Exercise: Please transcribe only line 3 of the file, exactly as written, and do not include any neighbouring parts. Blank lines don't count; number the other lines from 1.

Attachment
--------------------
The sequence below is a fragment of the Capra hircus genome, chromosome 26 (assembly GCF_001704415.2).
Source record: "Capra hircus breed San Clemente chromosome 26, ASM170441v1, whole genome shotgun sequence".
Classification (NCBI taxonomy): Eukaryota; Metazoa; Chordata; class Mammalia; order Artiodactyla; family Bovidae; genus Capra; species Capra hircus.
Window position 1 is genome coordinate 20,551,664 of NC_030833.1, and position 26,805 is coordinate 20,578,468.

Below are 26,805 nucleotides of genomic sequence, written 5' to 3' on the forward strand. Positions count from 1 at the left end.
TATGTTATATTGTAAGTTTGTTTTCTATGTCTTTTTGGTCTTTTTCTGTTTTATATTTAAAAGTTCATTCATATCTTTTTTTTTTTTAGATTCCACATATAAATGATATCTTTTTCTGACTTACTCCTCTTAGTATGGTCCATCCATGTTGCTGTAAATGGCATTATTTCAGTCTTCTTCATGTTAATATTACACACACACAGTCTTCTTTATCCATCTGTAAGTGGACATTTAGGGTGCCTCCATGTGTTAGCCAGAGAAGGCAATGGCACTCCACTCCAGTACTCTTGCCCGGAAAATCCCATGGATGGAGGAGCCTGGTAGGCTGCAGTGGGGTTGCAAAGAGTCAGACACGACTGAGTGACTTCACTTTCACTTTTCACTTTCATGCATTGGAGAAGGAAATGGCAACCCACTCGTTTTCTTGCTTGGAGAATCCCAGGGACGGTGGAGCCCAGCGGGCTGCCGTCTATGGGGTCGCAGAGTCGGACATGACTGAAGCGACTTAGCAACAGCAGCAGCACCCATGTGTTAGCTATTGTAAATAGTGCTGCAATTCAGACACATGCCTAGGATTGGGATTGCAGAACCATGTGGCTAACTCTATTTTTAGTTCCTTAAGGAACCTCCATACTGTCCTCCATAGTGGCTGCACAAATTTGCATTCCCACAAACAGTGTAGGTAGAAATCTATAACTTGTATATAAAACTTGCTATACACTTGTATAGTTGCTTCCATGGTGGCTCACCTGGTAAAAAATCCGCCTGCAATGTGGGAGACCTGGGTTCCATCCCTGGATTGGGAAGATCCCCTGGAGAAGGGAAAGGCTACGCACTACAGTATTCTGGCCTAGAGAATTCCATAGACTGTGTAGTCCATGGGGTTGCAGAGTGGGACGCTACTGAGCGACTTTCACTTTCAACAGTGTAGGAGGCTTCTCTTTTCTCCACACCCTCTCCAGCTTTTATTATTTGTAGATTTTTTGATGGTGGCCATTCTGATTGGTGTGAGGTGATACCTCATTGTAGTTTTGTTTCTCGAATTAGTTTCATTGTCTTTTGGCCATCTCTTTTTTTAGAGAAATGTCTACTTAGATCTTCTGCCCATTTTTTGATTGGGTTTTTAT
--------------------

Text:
Classification (NCBI taxonomy): Eukaryota; Metazoa; Chordata; class Mammalia; order Artiodactyla; family Bovidae; genus Capra; species Capra hircus.